It’s time for all Indians to beam with pride once again. Swiss-born, Savitri Khanolkar, designed India’s highest gallantry award, the Param Vir Chakra.
Savitri Khanolkar was born Eve Yvonne Maday de Maros on July 20, 1913 in Switzerland. She was brought up in a Hungarian family and her parents were University professors . Interestingly, Eve was a fun loving and daring girl since her early teenage and that exposure only gave her life a new turn.
At the age of 16, she met Vikram Khanolkar, who was from a Marathi family. He was an officer of the Indian Army and was undergoing Royal Military training in UK where she met him. Eve had an instant connection with him but her parents didn’t allow her to marry him since there was a wide gap between their ages and culture.
A few years later, in 1932, Eve flew to Mumbai and married Vikram Khonalkar and she adopted the Indian name, Savitri Bai.
Despite coming from a European background, she identified closely with Indian traditions and ideals. Her integration in society was very smooth and comfortable. She turned into a vegetarian and followed all Hindu customs. She involved herself in folklore and classical art forms such as dancing, painting and music. Not only this, but she also learnt to speak fluent Hindi, Marathi and Sanskrit.
She always claimed that she had been “born in Europe by mistake” as she was an Indian soul, and woe unto him who dared call her a “foreigner”!
She was so fascinated with Hindu mythology that she read extensively from Hindu scriptures and had a deep knowledge of India’s ancient history and legends. It was this knowledge that led Major General Hira Lal Atal, the creator of the Param Vir Chakra, to ask for Savitri Bai’s help in designing the medal that would truly symbolize the highest bravery.
Savitri turned to Hindu mythology for inspiration for the design of the medal. She chose a simple purple ribbon and the motif of Rishi Dadhichi (who donated his thigh bone for the creation of a thunderstorm).
The medal has four replicas of Indra’s Vajra, made from Dadhichi’s bones representing his supreme sacrifice, surrounding the national emblem.
Incidentally, her daughter’s brother-in-law, that is, her son-in-law, Major Somnath Sharma was the first recipient of the Param Vir Chakra who was awarded this medal posthumously.
To quote a few words from the citation of October 20, 1962, relating to now 71- year-old Dhan Singh Thapa from Himachal Pradesh.
On 20th October, 1962, the post was attacked by the Chinese in overwhelming strenghth after being subjected to intensive artillery and mortar bombardment.
Under his gallant command the greatly outnumbered post repulsed the attack, inflicting heavy casualties on the aggressors. The enemy attacked again in greater numbers after having shelling by artillery and mortar fire. Under the leadershiop of Major Thapa his men repulsed this attack also with heavy losses to the enemy.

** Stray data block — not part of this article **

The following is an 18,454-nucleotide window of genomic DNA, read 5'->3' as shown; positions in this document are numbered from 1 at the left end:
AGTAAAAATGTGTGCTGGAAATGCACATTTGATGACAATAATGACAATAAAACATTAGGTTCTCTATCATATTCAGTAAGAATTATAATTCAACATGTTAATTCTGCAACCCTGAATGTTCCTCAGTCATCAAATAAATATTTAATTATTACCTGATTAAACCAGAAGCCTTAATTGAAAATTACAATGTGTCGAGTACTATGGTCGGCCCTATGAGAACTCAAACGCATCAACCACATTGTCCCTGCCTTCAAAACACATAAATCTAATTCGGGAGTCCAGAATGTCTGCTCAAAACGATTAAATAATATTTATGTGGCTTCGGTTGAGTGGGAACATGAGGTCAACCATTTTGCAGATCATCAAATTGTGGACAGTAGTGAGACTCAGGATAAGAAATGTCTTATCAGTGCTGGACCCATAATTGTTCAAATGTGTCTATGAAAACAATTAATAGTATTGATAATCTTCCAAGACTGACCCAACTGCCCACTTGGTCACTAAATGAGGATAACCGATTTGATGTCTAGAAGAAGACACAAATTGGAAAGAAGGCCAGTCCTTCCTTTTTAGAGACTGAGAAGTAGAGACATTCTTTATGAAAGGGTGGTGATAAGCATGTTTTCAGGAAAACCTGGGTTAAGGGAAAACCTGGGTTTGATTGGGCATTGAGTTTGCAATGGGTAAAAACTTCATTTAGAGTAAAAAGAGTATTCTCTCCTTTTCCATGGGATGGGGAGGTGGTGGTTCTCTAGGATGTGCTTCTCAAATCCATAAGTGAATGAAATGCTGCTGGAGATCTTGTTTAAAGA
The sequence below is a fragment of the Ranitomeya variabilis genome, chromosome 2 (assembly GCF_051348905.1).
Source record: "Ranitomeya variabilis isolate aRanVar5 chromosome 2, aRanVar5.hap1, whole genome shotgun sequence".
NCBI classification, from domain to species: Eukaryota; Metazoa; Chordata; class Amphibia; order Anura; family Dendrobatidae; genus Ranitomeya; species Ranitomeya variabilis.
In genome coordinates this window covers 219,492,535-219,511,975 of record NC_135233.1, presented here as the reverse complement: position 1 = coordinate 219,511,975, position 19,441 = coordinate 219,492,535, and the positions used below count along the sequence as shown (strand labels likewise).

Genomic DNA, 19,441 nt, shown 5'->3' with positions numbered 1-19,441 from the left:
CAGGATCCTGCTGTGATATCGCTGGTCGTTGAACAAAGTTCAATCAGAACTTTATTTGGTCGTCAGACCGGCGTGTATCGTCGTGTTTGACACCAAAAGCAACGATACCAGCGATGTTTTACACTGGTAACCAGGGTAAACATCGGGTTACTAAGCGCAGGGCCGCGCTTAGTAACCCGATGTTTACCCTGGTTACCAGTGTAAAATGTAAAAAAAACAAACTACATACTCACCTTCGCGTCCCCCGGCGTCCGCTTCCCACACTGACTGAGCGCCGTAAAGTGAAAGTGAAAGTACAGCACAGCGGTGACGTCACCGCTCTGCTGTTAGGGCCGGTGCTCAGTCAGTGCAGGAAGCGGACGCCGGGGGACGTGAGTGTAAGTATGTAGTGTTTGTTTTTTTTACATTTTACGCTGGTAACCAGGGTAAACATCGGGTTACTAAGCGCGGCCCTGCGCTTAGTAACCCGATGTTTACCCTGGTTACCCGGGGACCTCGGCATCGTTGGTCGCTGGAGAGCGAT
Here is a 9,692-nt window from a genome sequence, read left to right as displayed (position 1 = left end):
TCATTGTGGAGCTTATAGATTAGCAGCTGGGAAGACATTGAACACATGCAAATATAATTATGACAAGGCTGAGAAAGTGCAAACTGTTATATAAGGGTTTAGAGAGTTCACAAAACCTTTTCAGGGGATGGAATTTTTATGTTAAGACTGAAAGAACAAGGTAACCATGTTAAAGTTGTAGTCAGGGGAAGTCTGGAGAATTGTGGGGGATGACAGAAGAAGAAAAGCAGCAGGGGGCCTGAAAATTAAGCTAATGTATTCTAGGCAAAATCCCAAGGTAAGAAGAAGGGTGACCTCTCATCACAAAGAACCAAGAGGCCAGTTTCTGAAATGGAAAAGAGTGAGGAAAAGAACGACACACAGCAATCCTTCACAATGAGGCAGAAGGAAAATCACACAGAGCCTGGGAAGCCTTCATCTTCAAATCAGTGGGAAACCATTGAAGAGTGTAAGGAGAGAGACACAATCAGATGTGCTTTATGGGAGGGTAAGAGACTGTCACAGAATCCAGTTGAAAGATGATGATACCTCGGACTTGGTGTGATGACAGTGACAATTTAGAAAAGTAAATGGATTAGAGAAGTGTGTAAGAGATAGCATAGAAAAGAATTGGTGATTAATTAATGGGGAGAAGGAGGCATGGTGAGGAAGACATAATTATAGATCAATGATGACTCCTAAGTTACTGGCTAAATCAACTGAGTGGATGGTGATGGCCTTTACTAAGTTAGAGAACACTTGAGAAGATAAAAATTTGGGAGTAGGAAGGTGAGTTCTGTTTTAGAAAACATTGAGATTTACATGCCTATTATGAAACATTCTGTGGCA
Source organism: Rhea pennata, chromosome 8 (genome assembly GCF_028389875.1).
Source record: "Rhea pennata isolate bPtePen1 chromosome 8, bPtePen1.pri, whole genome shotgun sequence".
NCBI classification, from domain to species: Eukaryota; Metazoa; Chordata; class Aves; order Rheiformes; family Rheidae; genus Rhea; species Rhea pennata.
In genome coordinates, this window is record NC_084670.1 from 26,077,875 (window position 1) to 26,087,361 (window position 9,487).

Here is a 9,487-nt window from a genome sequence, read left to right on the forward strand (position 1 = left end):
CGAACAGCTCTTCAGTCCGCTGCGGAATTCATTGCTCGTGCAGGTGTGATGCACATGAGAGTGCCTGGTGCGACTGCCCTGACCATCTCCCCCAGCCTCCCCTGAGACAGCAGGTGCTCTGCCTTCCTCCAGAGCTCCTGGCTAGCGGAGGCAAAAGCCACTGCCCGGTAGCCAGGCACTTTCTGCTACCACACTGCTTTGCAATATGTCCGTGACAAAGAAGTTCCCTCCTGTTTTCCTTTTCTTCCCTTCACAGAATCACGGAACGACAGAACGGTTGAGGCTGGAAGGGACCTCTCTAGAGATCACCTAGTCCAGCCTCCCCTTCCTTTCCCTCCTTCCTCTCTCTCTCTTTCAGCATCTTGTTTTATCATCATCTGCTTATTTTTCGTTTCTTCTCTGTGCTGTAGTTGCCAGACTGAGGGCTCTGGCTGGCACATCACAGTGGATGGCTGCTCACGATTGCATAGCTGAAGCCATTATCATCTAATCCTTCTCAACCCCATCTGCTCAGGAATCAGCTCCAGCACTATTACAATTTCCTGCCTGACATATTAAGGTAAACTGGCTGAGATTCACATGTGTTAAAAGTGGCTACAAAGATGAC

The Chinese attacked for the third time, now with tanks to support the infantry. Though considerably thinned the post held out to the last. When it was finally over run by the overwhelming numbers of Chinese, Major Thapa got out of his trench and killed several of the enemy in hand to hand fighting… .
Savitri bai was the first Indian woman to qualify and hold a pilot’s licence as a member of the North India Flying Club, Jalandhar. She also, authored two Sanskrit books and drafted her interpretation of the ‘Mahabharata’ and a manuscript which is yet to be published.
When The Tribune interacted with Lt. Gen Harbaksh Singh who was very closely associated with the Sikh Regiment and Vikaram Khonlkar in 1965 Indo-Pak War, for his reminiscence of the lady, he said,
Mrs Khanolkar was truly an Indian wife. She had been to Patna University and learnt Hindi and Sanskrit. She dressed simply, in cotton saris, and wore no rouge, and had chappals to wear!
For a time, Captain Khanolkar was my Company Commander in the Battalion and I had very close contact with his family. I liked Mrs Khanolkar and her ways immensely. She had become the follower of Ramakrishna, and started following Vedants. And, by her ways, she inducted me into Vedanta. I spent a month with the Khanolkars in Nowshera, our regimental centre then, when he was posted there after Aurangabad, and learnt ‘mediatation’ under her guidance.
Till her death in 1990, she was involved in social welfare. After her husband died in 1952, she focused her life towards public good. She worked closely with the families of soldiers and refugees who had problems settling in country after the partition.
During her last days, she took solace in spirituality and retired to the Ramakrishna Math. She wrote a book on the Saints of Maharashtra that is still popular today.